From literature values, it is implied that the change in Gibbs energy of a Cu-Zn voltaic cell is largely due to the difference in Gibbs energy of the bulk metals (solid Cu and solid Zn).

Does temperature affect this?

I was thinking I could use the Nernst equation for this but I don’t know if that would be appropriate.


closed as off-topic by Mithoron, Tyberius, tschoppi, Mathew Mahindaratne, Todd Minehardt Jan 28 at 1:53

This question appears to be off-topic. The users who voted to close gave this specific reason:

If this question can be reworded to fit the rules in the help center, please edit the question.

  • 1
    $\begingroup$ Use Nernst equation for what exactly? You can expect temperature to affect the Gibbs energy, yes. You can still use the Nernst equation but have to perform the calculations at the temperature of interest. $\endgroup$ – Night Writer Jan 24 at 10:23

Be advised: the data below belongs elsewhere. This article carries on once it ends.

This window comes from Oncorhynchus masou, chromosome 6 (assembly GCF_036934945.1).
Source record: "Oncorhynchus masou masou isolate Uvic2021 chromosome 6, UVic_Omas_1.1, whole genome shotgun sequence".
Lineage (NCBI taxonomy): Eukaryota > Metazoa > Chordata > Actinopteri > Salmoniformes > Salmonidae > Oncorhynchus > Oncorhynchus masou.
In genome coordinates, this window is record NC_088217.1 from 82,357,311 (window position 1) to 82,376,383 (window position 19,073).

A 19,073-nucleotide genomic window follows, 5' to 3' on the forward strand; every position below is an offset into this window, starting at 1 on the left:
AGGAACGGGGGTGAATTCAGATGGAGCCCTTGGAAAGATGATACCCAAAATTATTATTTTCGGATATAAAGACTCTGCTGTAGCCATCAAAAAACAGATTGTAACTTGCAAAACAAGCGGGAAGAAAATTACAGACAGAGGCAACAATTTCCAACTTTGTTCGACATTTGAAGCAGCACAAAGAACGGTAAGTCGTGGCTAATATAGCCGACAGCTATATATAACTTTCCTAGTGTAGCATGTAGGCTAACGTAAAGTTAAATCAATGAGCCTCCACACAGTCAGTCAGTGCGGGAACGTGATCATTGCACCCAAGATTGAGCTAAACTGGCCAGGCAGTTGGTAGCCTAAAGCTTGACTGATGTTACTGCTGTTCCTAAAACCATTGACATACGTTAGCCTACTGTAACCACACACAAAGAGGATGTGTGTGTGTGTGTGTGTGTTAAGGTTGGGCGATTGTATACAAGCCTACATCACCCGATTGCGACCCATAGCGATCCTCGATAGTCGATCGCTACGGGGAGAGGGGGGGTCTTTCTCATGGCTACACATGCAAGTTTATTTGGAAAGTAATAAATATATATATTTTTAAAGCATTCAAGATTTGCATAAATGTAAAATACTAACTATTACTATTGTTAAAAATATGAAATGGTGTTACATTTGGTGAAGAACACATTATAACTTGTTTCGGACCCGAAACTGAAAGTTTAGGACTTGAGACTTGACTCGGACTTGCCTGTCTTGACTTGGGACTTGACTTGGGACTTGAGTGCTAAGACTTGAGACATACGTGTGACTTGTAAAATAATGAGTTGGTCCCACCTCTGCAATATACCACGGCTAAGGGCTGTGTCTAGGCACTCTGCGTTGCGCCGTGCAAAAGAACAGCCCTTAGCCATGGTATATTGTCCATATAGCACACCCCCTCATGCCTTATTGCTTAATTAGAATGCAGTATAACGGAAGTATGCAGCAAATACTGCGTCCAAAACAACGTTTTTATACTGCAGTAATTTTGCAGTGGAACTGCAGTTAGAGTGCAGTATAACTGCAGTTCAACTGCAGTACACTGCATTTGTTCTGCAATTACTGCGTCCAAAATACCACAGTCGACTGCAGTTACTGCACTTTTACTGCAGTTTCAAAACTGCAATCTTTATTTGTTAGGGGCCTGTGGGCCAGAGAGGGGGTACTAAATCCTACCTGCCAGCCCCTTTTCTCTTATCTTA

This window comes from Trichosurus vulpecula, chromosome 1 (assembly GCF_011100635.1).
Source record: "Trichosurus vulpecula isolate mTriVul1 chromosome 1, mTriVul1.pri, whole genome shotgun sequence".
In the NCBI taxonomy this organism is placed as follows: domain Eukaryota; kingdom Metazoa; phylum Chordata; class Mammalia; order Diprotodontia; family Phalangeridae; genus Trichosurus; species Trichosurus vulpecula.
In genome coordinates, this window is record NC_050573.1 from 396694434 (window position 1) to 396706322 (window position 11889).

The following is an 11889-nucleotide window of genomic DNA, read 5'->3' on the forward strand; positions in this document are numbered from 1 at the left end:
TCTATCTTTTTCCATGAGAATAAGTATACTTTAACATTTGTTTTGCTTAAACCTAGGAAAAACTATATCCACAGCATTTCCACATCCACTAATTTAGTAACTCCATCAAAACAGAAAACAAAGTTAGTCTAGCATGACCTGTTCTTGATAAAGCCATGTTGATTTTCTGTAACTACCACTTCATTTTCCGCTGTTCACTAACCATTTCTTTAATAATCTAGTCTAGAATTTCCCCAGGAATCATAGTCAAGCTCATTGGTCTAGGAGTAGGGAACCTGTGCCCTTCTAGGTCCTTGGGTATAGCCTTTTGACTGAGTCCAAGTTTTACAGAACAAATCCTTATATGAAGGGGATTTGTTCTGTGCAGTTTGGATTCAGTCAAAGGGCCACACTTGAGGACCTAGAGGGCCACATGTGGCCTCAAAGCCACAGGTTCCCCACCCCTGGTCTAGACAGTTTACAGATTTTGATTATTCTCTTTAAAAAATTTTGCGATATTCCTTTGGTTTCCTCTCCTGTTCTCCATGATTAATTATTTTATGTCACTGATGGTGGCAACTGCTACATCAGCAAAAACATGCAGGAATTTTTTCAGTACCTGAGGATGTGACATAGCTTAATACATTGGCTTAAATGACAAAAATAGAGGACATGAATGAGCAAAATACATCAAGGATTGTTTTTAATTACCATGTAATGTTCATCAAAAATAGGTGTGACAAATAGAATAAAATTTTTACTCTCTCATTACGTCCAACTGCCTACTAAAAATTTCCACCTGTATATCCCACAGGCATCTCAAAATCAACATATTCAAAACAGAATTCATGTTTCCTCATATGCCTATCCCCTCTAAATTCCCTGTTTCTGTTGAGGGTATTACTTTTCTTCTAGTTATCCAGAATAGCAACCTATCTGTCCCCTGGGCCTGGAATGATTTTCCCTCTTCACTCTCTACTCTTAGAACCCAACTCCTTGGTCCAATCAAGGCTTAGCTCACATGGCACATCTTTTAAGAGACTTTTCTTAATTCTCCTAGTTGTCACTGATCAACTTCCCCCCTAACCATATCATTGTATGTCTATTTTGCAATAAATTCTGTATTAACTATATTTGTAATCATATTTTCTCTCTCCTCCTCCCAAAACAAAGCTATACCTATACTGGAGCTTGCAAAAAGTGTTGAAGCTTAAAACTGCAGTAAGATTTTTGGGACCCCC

Your question is a bit unclear, since the Gibbs free energy of formation of both metals is 0 by definition, since they are pure elements in standard form. The $\Delta G^\circ$ for the cell is a function of the difference in free energies of formation of the ions $\ce{Zn^2+}$ and $\ce{Cu^2+}$.

One approach you can use to determine the temperature dependence of the $\Delta G$ of the reaction is to use reported values for $\Delta H^\circ_f$ and $S^\circ$ to calculate $\Delta H^\circ$ and $\Delta S^\circ$ for the overall reaction. If you are dealing with a small temperature range, you can assume that these values do not change appreciably with temperature and calculate $\Delta G^\circ$ at different temperatures and standard concentrations using $\Delta G^\circ_T = \Delta H^\circ - T\Delta S^\circ$. You can adjust for different concentrations with $\Delta G = \Delta G^\circ_T+RT\ln Q$. (I'm using the subscript T to indicate that the temp is different from typical standard state, but concentrations are not.)

Otherwise, you need data on the potential of the cell at different temperatures.


Not the answer you're looking for? Browse other questions tagged or ask your own question.